By Jonathan Spicer
NEW YORK Feb 20 The Federal Reserve will buy
bonds from a larger group of broker-dealers under a one-year
pilot program meant to strengthen the U.S. central bank's direct
involvement in financial markets.
The Federal Reserve Bank of New York, which carries out the
Fed's monthly purchase of $85 billion in Treasury and mortgage
bonds, now does direct business with 21 so-called primary
dealers such as JPMorgan Chase & Co and UBS AG
Under the pilot, the New York Fed said it will widen that
supply chain so that up to five more smaller dealers can compete
for the business, and so that it can augment "operational
capacity and resiliency in its monetary policy operations."
The Fed bank outlined requirements for new broker dealers
and invited them to apply for the pilot. Firms involved in the
pilot will not automatically become primary dealers in the
future, and would have to re-apply for any permanent program.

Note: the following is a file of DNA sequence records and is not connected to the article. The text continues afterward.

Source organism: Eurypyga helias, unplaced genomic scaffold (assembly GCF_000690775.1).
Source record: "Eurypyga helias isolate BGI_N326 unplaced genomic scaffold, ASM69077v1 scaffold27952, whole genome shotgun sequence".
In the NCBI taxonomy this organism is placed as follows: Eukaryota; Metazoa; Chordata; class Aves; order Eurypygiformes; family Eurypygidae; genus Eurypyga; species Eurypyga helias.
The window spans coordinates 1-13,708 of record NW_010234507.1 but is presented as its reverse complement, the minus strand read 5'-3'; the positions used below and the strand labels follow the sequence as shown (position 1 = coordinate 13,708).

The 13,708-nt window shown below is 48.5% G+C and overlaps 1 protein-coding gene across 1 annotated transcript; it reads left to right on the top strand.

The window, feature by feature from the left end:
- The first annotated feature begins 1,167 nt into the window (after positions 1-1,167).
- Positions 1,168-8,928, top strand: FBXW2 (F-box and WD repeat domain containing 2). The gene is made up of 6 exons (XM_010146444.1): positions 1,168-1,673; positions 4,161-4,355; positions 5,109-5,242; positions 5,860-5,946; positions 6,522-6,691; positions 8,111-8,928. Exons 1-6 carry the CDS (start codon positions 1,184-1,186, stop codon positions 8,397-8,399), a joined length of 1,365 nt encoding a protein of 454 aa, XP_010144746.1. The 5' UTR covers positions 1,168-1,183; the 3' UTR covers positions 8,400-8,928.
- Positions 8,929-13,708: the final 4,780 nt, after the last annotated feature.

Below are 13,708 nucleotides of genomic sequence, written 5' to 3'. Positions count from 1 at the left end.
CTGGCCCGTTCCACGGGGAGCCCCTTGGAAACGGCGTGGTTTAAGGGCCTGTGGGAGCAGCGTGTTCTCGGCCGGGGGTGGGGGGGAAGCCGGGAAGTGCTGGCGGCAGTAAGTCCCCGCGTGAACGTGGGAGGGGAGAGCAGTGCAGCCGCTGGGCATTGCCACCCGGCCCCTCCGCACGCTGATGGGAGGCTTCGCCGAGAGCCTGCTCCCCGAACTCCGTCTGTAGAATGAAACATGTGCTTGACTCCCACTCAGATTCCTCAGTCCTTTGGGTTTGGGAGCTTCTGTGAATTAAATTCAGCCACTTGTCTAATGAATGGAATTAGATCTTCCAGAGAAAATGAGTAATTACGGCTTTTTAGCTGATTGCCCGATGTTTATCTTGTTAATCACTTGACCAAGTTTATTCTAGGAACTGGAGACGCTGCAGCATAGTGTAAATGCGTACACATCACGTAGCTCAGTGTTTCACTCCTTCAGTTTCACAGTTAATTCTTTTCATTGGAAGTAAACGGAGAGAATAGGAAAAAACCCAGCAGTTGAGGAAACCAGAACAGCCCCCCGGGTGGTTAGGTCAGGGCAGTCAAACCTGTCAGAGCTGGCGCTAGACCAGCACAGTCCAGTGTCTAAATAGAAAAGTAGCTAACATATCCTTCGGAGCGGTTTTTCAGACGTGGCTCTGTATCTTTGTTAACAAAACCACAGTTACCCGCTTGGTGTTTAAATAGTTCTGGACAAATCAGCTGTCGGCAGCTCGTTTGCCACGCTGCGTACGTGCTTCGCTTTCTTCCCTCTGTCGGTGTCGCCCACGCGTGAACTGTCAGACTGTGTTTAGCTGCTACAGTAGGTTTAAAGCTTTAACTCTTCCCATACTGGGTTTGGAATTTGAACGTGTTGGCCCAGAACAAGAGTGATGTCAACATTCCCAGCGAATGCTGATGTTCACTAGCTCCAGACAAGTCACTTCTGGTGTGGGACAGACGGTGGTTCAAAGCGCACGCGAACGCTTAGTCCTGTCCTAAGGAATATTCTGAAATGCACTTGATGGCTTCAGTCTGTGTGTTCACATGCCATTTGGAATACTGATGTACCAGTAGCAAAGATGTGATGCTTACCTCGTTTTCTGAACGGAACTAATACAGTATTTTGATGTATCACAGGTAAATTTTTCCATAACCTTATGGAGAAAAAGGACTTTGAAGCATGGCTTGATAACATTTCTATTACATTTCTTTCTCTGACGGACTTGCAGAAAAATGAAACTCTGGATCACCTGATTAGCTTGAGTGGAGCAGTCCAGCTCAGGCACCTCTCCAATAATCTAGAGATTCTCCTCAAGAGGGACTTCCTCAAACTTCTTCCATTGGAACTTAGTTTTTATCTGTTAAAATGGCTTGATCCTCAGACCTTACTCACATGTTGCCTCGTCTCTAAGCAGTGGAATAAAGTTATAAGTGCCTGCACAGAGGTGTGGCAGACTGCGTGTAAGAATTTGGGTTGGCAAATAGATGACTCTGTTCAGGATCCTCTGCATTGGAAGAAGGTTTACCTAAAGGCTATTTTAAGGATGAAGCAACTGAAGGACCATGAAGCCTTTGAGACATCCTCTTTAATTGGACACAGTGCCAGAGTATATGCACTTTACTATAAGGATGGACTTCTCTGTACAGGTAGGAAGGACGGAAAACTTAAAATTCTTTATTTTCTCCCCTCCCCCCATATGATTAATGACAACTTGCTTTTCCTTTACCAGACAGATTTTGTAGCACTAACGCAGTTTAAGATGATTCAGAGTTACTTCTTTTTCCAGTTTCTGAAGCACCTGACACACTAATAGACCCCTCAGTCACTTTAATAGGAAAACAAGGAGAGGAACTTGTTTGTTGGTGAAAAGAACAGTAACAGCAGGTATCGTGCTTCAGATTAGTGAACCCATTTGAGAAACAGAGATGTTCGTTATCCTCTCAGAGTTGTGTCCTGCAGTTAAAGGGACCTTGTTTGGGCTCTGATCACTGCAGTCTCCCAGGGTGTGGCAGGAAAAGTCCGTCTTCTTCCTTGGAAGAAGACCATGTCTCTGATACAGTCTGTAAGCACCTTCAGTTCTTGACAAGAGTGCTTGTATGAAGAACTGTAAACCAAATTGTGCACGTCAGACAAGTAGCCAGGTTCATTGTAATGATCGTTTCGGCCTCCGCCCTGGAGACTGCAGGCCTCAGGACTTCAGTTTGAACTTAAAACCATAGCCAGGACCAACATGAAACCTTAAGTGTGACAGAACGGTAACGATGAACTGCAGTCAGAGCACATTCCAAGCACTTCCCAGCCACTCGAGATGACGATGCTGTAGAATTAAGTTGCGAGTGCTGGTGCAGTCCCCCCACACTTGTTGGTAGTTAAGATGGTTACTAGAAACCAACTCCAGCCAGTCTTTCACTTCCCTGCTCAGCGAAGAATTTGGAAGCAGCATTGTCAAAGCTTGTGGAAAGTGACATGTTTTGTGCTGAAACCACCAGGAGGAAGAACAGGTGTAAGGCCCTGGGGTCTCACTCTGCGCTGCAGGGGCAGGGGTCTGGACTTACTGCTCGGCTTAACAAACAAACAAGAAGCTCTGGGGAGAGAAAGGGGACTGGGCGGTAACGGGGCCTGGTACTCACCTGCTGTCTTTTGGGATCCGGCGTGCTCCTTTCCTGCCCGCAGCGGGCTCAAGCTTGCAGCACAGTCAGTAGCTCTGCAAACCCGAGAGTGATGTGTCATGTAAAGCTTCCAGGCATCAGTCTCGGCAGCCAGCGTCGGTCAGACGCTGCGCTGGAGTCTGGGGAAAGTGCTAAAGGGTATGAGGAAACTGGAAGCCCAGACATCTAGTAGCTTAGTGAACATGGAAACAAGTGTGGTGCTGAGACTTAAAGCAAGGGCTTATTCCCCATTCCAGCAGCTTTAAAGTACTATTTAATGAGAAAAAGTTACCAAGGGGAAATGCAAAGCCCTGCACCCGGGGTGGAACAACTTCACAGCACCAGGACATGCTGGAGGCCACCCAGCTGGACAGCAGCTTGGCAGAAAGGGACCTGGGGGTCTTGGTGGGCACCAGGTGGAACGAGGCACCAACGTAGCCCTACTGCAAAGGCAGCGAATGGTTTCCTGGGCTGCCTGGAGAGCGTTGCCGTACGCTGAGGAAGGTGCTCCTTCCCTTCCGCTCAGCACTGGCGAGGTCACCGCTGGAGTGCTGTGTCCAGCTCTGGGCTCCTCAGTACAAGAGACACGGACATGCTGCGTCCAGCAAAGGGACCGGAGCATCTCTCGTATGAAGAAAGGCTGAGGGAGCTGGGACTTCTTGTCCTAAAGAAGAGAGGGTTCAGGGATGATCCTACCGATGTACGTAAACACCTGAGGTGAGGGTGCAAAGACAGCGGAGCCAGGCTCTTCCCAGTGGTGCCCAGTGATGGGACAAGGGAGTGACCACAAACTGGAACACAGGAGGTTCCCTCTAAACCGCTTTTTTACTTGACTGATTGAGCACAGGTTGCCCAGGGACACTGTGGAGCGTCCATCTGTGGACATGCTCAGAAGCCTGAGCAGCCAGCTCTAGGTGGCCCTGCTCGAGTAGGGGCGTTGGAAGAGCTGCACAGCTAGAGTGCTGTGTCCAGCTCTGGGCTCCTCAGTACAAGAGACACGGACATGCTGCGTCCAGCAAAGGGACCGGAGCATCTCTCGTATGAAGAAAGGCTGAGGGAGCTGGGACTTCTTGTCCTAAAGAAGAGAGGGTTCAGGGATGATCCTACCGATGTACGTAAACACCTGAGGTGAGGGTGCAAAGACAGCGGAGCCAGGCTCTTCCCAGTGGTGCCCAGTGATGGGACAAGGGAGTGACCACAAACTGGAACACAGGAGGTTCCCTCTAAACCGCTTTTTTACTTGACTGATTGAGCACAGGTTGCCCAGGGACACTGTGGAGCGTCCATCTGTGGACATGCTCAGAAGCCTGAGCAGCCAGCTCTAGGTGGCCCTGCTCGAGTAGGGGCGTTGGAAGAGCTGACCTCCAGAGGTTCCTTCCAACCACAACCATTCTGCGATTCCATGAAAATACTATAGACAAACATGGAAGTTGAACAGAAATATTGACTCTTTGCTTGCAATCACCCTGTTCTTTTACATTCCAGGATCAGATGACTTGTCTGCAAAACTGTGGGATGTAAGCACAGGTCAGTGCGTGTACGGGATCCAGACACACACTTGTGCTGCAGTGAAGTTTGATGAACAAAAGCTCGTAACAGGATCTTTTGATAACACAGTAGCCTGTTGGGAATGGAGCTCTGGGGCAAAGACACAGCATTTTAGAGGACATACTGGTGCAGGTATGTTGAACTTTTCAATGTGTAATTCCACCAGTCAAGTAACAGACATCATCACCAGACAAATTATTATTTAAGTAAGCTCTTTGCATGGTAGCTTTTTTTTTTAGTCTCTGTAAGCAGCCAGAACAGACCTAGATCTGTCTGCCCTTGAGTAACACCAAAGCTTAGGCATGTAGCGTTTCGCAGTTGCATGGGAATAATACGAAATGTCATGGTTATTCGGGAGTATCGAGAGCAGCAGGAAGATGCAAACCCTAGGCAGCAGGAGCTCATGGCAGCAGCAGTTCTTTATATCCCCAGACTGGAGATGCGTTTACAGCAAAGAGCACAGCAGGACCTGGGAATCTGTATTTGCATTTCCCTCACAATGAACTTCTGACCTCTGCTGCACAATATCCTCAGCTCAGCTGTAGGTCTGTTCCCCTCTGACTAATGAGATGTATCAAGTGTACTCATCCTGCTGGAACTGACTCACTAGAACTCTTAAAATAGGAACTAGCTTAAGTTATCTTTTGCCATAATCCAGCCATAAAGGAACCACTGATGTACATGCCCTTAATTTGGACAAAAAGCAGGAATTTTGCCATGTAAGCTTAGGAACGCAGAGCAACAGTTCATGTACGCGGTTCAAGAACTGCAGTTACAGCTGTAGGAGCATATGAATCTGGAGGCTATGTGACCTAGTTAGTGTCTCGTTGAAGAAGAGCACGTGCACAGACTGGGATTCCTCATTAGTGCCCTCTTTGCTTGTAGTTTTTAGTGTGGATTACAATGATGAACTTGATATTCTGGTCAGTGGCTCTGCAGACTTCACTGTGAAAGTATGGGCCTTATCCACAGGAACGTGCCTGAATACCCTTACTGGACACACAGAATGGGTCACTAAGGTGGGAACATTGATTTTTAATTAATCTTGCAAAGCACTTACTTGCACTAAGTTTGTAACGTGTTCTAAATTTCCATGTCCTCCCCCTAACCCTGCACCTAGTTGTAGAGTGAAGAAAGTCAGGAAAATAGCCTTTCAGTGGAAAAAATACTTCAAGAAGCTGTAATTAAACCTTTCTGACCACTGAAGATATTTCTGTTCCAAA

The Fed plans to announce the names of the new dealers later
this year, and wants to run the program for about a year.
There is no connection between the length of the program and
the future path of U.S. monetary policy, the New York Fed said
in a statement. A spokesman said the move is not a sign that the
21 primary dealers are not meeting the Fed's needs in the bond
In an unprecedented drive to spur U.S. economic growth after
the worst recession in decades, the Fed since late 2008 has
bought some $2.5 trillion in longer-term bonds.
As it stands, the New York Fed's trading desk buys $45
billion in Treasuries and $40 billion in mortgage-backed
securities per month under the third round of quantitative
easing, dubbed QE3. Dealers submit quotes each day, after which
the Fed outlines its trading activity.
The pilot program is being launched "to continue to explore
the effectiveness and feasibility of expanding operations to a
broader range of counterparties," the Fed bank said.
Eligible dealers must have net regulatory capital of between
$1 million and $50 million, among other requirements.